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CHAPTER 5
INCOME AND SUBSTITUTION EFFECTS
Problems in this chapter focus on comparative statics analyses of income and ownprice
changes.
Many of the problems are fairly easy so that students can approach the ideas
involved in shifting budget constraints in simplified settings.
Theoretical material is
confined mainly to the Analytical Problems which stress various elasticity measures
and introduce the Almost Ideal Demand System.
Comments on Problems
5.1
This problem shows the convenient result that budget shares can be computed
from expenditure functions through logarithmic differentiation.
5.2
This problem asks students to pursue the analysis of Example 5.1 to obtain
compensated demand functions.
The analysis essentially duplicates Examples
5.3 and 5.4.
5.3
This is a problem with no substitution effects.
It shows how price elasticities
are determined only by income effects which in turn depend on income shares.
5.4
An exploration of the notion of homothetic functions.
This problem shows that
Giffen's Paradox cannot occur with homothetic functions.
5.5
This is a problem in revealed preference theory.
The bundles here violate the
strong axiom.
5.6
A fixedproportions example.
Illustrates how the goods used in fixed
proportions (peanut butter and jelly) can be treated as a single good looking at
utility maximizing choices.
5.7
Another utility maximization example.
In this case, utility is not separable and
crossprice effects are important.
5.8
An example of perfect substitutes. Solving this is easy with intuition, but
students should not try to use calculus because of the “knifeedge” nature of
demand with perfect substitutes.
Analytical Problems
5.9
Price indifference curves.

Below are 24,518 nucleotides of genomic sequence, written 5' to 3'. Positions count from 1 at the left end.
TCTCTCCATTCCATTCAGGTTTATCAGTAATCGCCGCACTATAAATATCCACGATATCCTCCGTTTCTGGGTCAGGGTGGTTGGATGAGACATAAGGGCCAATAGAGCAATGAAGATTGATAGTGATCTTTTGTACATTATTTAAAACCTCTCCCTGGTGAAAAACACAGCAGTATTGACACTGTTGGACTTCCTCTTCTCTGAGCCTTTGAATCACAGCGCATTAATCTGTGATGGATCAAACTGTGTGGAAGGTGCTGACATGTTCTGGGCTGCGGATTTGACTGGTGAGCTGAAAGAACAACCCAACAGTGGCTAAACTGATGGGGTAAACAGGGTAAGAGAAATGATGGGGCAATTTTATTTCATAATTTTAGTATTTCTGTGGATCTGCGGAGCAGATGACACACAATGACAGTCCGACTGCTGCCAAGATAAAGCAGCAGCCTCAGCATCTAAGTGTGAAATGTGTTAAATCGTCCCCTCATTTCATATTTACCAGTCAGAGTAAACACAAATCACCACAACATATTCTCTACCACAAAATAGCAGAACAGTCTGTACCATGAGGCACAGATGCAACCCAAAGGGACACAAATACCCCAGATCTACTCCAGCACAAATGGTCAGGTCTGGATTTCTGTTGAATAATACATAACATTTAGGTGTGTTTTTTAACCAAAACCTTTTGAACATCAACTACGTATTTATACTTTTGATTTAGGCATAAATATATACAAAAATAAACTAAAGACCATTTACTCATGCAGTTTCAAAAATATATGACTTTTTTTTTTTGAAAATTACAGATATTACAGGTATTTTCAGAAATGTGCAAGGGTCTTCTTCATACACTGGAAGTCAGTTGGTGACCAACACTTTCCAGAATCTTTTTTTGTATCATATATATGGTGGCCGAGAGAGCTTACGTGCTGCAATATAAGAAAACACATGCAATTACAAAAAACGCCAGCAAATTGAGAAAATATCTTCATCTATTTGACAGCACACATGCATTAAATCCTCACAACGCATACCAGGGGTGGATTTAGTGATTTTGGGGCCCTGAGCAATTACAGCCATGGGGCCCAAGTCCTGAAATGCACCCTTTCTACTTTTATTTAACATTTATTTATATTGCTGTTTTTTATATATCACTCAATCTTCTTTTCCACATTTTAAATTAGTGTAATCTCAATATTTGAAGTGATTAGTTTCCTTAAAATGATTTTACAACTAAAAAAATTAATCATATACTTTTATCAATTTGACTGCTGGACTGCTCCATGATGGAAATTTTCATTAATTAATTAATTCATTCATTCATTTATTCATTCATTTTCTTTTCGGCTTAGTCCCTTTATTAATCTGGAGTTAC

This problem introduces a graphical concept that is
sometimes used to illustrate theoretical points.
5.10
Aggregation of elasticities for many goods.
This problem shows how the
aggregation relationships introduced in Chapter 5 for two goods can be
generalized to any number of goods.
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Chapter 5: Income and Substitution Effects
5.11
The almost ideal demand system.
This problem introduces a parametrization
of the expenditure function that is widely used in empirical studies of demand.
The connections between this problem and Problem 5.14 are quite important in
the interpretation of many empirical studies.
5.12
More on elasticities.
Shows how the elasticity of substitution affects the sizes
of price elasticities.
5.13
Quasilinear utility (revisited).
This extends Problem 3.12 to consider the
special form of the Slutsky Equation for the Quasilinear function.
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This note was uploaded on 06/09/2010 for the course AP 4010 taught by Professor Anam,mahmudul during the Fall '10 term at York University.
 Fall '10
 Anam,Mahmudul

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